Friday, June 17, 2011


We tried a second hike from Onion Valley only to be turned back due to deep snow after about 2.5 miles.  We ran into this guy on the way down.  Once agian there were Pacific Crest Trail hikes at the trail head looking for a ride to town.  This time just two of them, one from Maryland and the other from New Zealand.  People come from all over the world to hike the trail.  Here's a link to a site with information about the trail and other long distance trails in the United States


For the next hike, Cathie opted to take the day off, and I headed for Big Pine Creek.  With the trailhead at around 8500 feet it was well below the snow level.  I headed up the North Fork crossing the creek several times on bridges.  Most of the creeks are at their limits with the snow melt and creek crossings can be dangerous if not impossible.

At three miles, after a steady uphill climb a beautiful massive stone cabin comes into view.  Actor Lon Chaney built the 1200 square cabin in 1930 for $12,000.  The nearest road at the time ended 1.5 miles away and supplies and building materials were brought in by mule.  The cabin sits with the front porch facing the creek.  While I was there a fisherman pulled out two nice Rainbows, one over a pound.

After cooling down on the porch, I continued up the trail steadily climbing.  A couple of miles later I arrived at First Lake.  Yes, that's the lakes name.  There are 5 lakes along the trail so you can figure out their names.



A short distance up the trail is Second Lake.  It got really windy here, and cold.  I sat down out of the wind and ate my lunch while taking in the beautiful scenery.  At 5 miles from the trailhead and an elevation of 10,000 feet I figured there would be snow ahead so this is where I turned around.


The next day, Cathie having recovered with a day off, we headed up to Whitney Portal.  No we didn't climb Mt. Whitney.  Someday, perhaps, but at 22 miles round trip and the trial completely covered in snow after 2.5 miles, it was not in the cards. (I am not even ready to give it a try).  We did go ahead and hike up to Lone Pine Lake, the furthest you can go without a permit.  We saw lots of hikers who were intending on reaching the summit.  I wonder how many actually made it.  For us we were content to reach Lone Pine Lake, a sight to behold.


On the way up the trail, we had to cross Lone Pine Creek.  I managed to cross on stones placed along the edge of the trail and only got one foot wet.  Cathie on the other hand has trouble doing anything that involves balance, so she took her boots off and waded across.  In the afternoon with the creek raising due to the snow melt, we both waded across.  The water was so cold it was actually painful.  Is that a look of pain on Cathie's face? Perhaps not. 

Well, we made it down safely and ended the hike with a great lunch at the Alabama Hills Cafe and Bakery in Lone Pine.  The lunch was so good that we're going there for breakfast in the morning before heading home.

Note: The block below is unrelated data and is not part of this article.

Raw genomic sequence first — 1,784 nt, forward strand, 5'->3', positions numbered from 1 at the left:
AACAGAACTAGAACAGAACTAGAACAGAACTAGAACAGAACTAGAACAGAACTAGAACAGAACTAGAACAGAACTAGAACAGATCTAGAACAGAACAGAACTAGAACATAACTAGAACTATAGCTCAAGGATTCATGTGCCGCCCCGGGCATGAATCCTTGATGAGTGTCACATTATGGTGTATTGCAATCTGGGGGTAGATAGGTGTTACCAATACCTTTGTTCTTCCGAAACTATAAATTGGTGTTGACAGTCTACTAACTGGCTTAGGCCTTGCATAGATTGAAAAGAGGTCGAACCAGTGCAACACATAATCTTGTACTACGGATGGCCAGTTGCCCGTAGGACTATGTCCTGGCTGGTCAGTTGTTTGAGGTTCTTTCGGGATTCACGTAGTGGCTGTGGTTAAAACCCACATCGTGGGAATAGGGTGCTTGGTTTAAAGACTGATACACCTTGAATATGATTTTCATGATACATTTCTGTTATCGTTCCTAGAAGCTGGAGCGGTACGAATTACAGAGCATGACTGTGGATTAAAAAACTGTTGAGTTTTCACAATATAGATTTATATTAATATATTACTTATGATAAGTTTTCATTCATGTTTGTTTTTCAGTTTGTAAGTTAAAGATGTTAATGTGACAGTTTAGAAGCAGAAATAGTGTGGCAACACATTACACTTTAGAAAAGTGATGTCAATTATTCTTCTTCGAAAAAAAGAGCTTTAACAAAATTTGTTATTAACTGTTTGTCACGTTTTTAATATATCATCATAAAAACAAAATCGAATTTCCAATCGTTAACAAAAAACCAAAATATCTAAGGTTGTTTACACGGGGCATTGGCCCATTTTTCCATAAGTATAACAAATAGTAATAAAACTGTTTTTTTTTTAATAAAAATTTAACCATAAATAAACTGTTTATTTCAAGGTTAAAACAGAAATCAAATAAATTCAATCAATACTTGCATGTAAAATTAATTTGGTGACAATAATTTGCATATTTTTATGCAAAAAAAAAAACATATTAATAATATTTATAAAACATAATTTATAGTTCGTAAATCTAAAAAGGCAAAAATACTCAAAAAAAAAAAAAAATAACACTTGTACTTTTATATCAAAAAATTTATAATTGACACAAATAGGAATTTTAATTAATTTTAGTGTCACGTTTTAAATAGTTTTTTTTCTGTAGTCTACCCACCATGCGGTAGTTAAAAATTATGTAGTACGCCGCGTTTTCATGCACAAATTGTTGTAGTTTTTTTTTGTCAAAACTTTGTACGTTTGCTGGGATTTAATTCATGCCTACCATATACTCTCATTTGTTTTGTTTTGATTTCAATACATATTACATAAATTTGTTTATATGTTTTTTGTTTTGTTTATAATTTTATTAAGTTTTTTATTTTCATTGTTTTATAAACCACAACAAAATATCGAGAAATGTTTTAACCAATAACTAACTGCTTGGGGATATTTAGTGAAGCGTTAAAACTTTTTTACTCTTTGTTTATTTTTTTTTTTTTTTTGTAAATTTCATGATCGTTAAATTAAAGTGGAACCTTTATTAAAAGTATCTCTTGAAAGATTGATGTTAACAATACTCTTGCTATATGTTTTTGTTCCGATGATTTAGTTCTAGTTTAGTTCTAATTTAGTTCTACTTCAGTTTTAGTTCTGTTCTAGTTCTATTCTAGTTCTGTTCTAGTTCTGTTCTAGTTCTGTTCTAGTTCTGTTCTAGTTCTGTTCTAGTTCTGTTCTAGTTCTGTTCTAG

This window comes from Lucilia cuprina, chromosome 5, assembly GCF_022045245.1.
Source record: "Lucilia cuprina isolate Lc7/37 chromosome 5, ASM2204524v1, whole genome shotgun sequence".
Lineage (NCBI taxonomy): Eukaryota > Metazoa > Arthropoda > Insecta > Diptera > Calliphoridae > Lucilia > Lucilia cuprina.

Monday, June 13, 2011


The original plans was, Cathie was going to Oklahoma with her father to visit relatives and I was going to Big Pine to do some hiking.  Before I left and while Cathie was in Oklahoma, she called.  "Daaaannnna, will you please wait till I get home so I can go with you, pleeeeese".  Being the nice guy that I am, I agreed.  So here we are in an RV park just outside of Lone Pine doing day hikes in the high country.

With the massive snow fall this year, most hikes are limited to under 10,000ft, unless of course you want to hike in the snow.  Our first hike was to get acclimated to the elevation, so from Horseshoe Meadows at 10,000ft, we headed out on a pretty level trail.  Taking it easy we hiked about 6 miles entering the Golden Trout Wilderness.  Beautiful country with every stream at capacity.



Cathie hates these things, like I hate hights.  This photo was taken on the way out after she crossed this one the second time and she's still dry.

For our second day we headed up to Onion Valley outside of Independence.  We attempted to reach Robinson Lake at 10,500 ft.  The trail, such as it was, was difficult to follow and according to the local ranger, no longer maintained.  After climbing up a steep slope, we hit snow around 9800 ft.  We hiked for a while in the snow, but decided we weren't properly prepared, so we headed back down.

When we reached the trail head, there was a group of backpackers who we learned were in the process of hiking the Pacific Crest Trail from the Mexican Border all the way to Canada.  They had come down to Onion Valley after 7 days on the trail from Kennedy Meadows, their last re-supply.  They had been hiking the PCT since April 18th and had hiked about 750 miles!  There was about 15 of them from different parts of the country and some from Denmark.  They didn't start out as a group, but met up on the trail and are pretty much hiking together.  They wanted to get to Independence for a re-supply and a little R&R for a couple of days and were looking for a ride.  Well, since we were heading that way, we told them to pile in.  Gunner, one of the hikers, and a badly infected toe, so we gave him a ride to the clinic in Lone Pine.  Asked why he was called Gunner, he told us it was because he was alway at the back of the group going slow.

So if you count them, thats 10.  The truck was packed, and after 7 days on the trail it got pretty ripe on the drive to town.  First stop, Subway for real food.  If you care to read about their hike, here's a link to one of their blogs.